F & F MENDELSSOHN A Midsummer Night’s Dream (excs)
‘Humans like this music. It entertains them’, Iván Fischer writes, with quizzical humour, in a booklet note for his recording of A Midsummer Night’s Dream. ‘However,’ he adds, ‘we made this recording for fairies. They listen differently.’ The work is, of course, by no means entirely about fairy music, extraordinary though it is, and one of the delights of this performance is that it manages to blend the magical with the human in equal measure. Whether we find ourselves ‘listening differently’ or otherwise, there’s a freshness and energy in both conducting and playing that for the most part genuinely enchants.
Fischer’s ear for detail is, as one might expect, marvellously acute. The orchestral sound is ravishing, with plenty of delicacy and refinement in the gossamer textures of the Overture, and a burnished warmth in the Nocturne, where the Budapest horns sound particularly beautiful. But we’re also aware of a fiercely dramatic sensibility at work throughout. A flash of menace intrudes on the quicksilver precision of the Scherzo, and there’s real turbulence in the Intermezzo for the bewildered mortals trapped in Oberon’s wood. The melodramas are omitted, meanwhile, and the vocal numbers performed in German rather than English. The singing is good rather than great; and in a recording that is otherwise well nigh perfectly engineered, the balance comes slightly adrift in ‘Bunte Schlangen, zweigezüngt’ (‘You spotted snakes with double tongue’), where the soloists, Anna Lucia Richter (clean and clear) and Barbara Kozelj (a bit plummy), are placed fractionally too far forwards and the choir too far back.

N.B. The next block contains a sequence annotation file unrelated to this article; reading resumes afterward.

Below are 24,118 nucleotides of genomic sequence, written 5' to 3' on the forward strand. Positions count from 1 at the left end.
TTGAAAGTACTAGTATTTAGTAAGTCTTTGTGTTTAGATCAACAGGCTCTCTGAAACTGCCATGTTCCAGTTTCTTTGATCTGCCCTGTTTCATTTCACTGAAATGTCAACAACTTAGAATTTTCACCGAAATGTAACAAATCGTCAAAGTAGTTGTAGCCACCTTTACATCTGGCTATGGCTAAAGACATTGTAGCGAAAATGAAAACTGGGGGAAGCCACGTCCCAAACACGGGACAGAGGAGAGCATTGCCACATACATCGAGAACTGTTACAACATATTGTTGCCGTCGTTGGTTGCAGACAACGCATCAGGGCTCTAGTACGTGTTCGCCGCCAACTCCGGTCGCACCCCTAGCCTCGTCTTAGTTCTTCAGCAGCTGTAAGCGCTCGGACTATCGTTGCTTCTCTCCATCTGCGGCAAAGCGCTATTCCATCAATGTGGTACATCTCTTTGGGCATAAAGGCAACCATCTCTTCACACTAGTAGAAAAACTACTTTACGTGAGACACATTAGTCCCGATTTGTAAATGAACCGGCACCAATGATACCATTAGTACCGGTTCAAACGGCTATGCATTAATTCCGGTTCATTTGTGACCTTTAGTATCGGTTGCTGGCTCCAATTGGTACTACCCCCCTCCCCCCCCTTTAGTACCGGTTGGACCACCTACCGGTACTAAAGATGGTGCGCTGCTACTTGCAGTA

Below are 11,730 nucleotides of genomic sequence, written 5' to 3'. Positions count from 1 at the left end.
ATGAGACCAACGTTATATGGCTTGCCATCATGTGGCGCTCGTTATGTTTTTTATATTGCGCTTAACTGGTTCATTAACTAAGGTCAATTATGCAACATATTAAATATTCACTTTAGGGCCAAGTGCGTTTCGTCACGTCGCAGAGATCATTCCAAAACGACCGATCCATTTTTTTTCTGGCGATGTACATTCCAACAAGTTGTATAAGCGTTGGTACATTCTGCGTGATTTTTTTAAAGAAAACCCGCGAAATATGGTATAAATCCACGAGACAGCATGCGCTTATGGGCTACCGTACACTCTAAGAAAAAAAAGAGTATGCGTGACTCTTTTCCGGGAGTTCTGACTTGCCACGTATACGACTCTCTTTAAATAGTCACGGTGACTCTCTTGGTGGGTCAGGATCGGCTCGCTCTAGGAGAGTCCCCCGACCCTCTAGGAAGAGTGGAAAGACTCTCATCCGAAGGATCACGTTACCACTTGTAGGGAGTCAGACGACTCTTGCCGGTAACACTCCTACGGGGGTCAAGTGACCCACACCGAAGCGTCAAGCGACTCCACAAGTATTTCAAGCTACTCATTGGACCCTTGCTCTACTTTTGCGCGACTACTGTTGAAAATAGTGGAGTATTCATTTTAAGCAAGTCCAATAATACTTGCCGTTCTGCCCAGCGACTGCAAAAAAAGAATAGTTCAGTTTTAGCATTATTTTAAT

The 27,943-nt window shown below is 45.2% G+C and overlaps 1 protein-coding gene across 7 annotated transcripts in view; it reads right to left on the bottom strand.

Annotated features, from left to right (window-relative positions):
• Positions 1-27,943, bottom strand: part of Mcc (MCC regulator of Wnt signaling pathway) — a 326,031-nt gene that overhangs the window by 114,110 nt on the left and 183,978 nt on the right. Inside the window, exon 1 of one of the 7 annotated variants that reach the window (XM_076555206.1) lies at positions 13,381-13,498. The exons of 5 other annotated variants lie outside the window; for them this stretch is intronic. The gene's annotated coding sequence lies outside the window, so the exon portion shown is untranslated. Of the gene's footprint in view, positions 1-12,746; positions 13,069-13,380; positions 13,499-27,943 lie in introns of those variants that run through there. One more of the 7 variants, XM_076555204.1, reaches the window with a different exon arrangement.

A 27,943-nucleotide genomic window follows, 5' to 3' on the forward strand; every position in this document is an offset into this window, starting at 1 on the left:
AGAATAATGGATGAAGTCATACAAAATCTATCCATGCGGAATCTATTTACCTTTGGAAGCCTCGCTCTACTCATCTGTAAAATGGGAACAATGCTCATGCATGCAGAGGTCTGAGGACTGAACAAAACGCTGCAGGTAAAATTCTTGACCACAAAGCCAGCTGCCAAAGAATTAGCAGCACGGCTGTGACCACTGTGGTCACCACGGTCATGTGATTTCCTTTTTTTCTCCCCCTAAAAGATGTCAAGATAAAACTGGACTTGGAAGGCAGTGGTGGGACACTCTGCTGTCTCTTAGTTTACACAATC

Richter is again the soloist in the group of songs by Fanny Mendelssohn that form the filler. The simple yet effective orchestrations are by Sándor Balogh, one of the orchestra’s trombonists, as well as a composer in his own right: his name has seemingly been omitted in error from the booklet accompanying the disc’s initial pressing but has, I gather, been restored for later issues. He turns ‘Die Mainacht’ into a slow waltz with an attractive oboe obbligato, while rippling flute arpeggios propel the lovers of ‘Gondellied’ across the Venetian lagoon. Richter could perhaps do a bit more with the words but sings with a pure, crystalline tone and a fine sense of line.